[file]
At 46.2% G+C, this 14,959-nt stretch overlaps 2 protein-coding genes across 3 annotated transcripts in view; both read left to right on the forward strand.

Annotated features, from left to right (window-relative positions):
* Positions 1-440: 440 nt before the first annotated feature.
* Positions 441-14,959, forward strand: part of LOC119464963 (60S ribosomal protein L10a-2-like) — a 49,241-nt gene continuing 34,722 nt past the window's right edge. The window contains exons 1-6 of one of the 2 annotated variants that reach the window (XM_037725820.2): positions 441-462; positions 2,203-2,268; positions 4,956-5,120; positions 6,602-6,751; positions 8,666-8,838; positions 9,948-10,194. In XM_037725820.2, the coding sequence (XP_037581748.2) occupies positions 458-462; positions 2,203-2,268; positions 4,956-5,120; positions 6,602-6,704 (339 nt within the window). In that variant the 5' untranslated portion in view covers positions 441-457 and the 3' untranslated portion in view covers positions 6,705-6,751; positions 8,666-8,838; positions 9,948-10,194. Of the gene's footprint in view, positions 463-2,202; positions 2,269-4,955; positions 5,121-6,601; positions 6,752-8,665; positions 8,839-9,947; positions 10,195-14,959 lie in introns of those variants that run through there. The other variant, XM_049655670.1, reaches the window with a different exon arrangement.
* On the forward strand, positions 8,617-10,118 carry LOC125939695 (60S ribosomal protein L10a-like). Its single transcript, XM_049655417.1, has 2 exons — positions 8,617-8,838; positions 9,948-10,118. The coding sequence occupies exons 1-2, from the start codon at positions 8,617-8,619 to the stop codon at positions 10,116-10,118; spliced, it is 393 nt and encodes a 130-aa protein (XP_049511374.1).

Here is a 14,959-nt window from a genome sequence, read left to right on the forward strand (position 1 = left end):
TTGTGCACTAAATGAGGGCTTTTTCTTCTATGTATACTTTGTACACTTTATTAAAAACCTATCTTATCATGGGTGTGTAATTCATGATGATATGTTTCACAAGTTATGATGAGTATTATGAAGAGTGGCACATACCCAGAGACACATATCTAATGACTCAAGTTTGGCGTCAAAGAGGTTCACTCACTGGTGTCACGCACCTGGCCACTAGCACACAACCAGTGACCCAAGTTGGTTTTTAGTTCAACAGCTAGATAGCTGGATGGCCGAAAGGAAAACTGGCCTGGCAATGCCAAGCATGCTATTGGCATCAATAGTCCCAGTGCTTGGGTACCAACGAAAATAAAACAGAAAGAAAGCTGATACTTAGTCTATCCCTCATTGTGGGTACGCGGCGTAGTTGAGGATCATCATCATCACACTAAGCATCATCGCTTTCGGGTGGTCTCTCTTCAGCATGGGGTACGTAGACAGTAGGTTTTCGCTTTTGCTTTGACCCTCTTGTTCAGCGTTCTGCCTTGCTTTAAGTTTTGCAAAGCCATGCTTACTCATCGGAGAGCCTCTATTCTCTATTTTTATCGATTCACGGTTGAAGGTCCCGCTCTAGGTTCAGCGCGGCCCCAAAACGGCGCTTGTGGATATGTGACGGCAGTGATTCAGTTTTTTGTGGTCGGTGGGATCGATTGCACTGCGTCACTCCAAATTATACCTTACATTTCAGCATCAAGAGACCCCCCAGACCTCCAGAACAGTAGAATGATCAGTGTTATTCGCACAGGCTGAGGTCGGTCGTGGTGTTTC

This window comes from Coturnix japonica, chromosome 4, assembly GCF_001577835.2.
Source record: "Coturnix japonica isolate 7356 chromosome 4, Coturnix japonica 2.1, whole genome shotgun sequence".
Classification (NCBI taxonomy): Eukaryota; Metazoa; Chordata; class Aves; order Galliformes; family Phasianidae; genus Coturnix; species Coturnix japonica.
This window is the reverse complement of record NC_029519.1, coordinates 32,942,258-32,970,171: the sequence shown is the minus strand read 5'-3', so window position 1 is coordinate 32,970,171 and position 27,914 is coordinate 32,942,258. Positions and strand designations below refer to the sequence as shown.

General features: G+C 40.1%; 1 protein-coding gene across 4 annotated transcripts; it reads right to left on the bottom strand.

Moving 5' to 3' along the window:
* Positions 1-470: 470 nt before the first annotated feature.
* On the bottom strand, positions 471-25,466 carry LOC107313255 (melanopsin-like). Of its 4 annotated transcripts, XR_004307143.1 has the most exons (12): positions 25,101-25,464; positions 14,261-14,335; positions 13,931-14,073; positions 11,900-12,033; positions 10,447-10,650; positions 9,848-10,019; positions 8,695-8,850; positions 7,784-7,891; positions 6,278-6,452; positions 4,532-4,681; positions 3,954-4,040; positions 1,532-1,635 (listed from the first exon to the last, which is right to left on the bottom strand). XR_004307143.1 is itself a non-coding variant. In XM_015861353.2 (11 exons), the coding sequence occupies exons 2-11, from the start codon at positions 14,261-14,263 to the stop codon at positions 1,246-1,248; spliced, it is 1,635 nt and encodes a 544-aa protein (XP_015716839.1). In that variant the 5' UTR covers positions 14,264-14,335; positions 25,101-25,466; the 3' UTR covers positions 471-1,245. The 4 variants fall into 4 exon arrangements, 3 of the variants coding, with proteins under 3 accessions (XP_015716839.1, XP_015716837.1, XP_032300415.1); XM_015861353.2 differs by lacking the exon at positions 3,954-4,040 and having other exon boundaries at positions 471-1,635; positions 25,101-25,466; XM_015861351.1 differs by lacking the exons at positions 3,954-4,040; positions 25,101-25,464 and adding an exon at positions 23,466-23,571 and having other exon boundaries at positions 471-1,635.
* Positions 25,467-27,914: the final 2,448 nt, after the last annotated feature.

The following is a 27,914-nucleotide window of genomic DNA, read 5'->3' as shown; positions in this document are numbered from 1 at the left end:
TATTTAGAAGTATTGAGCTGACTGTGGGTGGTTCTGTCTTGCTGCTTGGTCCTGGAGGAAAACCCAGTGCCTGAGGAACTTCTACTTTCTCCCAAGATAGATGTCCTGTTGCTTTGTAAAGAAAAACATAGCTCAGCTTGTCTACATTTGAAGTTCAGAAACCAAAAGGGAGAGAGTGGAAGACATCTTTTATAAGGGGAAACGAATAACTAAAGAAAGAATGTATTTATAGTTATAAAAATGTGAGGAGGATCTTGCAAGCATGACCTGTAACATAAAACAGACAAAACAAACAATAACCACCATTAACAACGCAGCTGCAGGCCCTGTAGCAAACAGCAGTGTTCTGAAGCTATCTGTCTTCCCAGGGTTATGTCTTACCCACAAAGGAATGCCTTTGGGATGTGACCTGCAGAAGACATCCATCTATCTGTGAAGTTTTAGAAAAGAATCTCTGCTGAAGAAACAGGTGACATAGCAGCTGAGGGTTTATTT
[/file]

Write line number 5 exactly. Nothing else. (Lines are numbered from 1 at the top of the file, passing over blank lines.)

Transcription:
* On the forward strand, positions 8,617-10,118 carry LOC125939695 (60S ribosomal protein L10a-like). Its single transcript, XM_049655417.1, has 2 exons — positions 8,617-8,838; positions 9,948-10,118. The coding sequence occupies exons 1-2, from the start codon at positions 8,617-8,619 to the stop codon at positions 10,116-10,118; spliced, it is 393 nt and encodes a 130-aa protein (XP_049511374.1).